Today, we watch invention unfolding. The University of Houston's College of Engineering presents this series about the machines that make our civilization run, and the people whose ingenuity created them.
So much is known about the Wright Brothers, I've stopped expecting new insights. However, we were just given a copy of Wescott and Degen's book, Wind and Sand -- a collection of Orville's and Wilbur's letters and photos from 1900 to 1903. That's the period they spent on the outer banks of North Carolina. Suddenly, their work takes on a powerful texture of reality and intimacy.
The Wrights had taken an interest in flight the year before. When they flew a 5-foot model glider, it seemed clear that a flying machine was within grasp. The next summer they studied weather maps looking for reliable winds blowing across flat empty land. They wrote to the Weather Bureau in the small fishing village of Kitty Hawk, and got a very encouraging letter back from William Tate, the Kitty Hawk postmaster. So they went to Kill Devil Hills, just south of Kitty Hawk. And the Tate family proved to be profoundly helpful to the two brothers over the next three years.
The Wrights worked with exquisite scientific care. Their diaries and letters are filled with wry commentary and full details of their adventure. They also learned photography and left a stunning visual record of their work.
During that first autumn they made large unmanned tethered kite-gliders. They flew them in those steady winds and controlled them with cords from the ground. They'd set up a tent and they subsisted by fishing and eating a lot of canned goods.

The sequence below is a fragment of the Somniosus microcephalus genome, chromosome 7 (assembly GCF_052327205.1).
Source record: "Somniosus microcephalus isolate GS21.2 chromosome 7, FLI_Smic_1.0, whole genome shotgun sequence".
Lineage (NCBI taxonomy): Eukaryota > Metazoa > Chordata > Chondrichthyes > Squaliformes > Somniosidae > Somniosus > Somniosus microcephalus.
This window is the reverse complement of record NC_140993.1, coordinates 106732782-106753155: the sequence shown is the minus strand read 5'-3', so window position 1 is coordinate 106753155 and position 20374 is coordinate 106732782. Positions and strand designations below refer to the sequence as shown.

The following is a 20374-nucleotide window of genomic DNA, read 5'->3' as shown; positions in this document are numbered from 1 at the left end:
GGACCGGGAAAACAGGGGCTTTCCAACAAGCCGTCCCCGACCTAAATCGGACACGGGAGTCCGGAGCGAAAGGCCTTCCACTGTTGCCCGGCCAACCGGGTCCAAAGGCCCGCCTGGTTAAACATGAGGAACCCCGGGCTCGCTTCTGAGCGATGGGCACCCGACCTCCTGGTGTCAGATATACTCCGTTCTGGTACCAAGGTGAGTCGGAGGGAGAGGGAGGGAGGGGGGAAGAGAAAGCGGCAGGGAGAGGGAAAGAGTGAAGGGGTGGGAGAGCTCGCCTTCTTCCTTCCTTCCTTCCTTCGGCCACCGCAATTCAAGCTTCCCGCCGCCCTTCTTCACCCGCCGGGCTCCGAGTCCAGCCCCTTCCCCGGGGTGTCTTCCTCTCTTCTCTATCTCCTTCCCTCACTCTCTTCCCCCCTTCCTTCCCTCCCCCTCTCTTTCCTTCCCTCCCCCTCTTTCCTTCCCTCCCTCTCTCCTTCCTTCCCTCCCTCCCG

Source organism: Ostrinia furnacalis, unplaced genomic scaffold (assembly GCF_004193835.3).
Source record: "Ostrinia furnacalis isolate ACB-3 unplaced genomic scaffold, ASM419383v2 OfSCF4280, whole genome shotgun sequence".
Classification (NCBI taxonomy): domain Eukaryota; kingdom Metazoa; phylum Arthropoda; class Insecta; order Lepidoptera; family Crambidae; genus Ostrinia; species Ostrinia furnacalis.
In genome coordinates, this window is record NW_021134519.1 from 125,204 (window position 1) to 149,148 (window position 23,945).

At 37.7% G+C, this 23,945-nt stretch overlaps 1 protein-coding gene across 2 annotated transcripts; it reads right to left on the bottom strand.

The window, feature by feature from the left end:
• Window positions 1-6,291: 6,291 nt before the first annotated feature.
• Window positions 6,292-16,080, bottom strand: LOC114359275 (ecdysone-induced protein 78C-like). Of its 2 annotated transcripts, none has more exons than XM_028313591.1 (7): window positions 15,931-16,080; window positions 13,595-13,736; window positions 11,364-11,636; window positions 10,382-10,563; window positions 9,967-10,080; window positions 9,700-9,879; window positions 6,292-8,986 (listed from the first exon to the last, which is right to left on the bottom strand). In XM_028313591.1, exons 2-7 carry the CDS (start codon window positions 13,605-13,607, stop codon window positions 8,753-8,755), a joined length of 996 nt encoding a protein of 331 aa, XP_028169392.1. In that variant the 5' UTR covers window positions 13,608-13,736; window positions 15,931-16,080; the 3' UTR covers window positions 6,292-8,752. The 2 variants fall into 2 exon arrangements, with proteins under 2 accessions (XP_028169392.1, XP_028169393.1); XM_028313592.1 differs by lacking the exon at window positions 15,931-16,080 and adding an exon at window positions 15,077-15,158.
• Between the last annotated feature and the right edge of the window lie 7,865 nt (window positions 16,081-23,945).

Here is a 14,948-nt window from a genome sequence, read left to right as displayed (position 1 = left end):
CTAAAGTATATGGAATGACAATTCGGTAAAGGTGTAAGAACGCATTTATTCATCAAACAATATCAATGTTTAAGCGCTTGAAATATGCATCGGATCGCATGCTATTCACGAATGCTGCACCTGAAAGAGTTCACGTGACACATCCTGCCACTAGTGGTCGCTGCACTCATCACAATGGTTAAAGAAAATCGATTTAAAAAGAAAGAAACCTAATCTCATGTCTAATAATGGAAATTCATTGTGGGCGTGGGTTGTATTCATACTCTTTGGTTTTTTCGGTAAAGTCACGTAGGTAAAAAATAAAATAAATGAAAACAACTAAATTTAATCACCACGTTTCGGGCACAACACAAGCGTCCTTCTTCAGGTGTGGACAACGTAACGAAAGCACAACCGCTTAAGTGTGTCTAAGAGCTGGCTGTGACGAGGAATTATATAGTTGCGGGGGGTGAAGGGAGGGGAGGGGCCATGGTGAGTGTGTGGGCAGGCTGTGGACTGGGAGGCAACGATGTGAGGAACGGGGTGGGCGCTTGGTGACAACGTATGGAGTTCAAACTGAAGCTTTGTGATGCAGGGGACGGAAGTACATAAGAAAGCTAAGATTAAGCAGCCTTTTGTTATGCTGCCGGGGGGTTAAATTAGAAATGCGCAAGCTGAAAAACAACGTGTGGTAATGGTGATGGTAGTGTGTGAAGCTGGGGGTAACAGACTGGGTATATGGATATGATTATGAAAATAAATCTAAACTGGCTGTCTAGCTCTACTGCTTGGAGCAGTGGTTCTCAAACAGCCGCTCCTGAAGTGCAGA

They built a frame building and a well-organized base camp in 1901. Now they made manned glider flights. In 1902, they created more gliders and honed the design of a proper airframe. In 1903 they returned from their winter in Ohio with a wind tunnel and an airplane engine of their own design. On December 17th they finally made four flights, and they made history, in a powered aeroplane.
They still had far to go. Now they had to go back to Ohio and set out to create aeroplanes that no longer needed a twenty-mile-an-hour-headwind to take off, planes that could make turns and stay aloft longer. All the while, their successes were largely ignored by the media. In 1904, the editor of a magazine titled Gleanings in Bee Culture, watched their trials. Then he wrote:
When Columbus discovered America he did not know what the outcome would be ... In a like manner these two brothers have probably not even a faint glimpse of what their discovery is going to bring.
Well, he nailed it. Wilbur died before WW-I and left Orville to be appalled as airplanes took part in the slaughter. They'd made their first sales to the Army with the ago-old thought that their machines might make war obsolete.
But then war and necessity never have been strong drivers of invention. This very personal record of those days in Kill Devil Hills helps us to fully grasp the purposeless creative joy that propelled two highly-focused young men into the sky.
I'm John Lienhard at the University of Houston, where we're interested in the way inventive minds work.
L. Wescott and P. Degen, Wind and Sand: The Story of the Wright Brothers at Kitty Hawk. (New York: Harry N. Abrams, Inc., Pubs, 1983). My thanks to Margaret Culbertson for this intriguing book. All photos courtesy of the Library of Congress.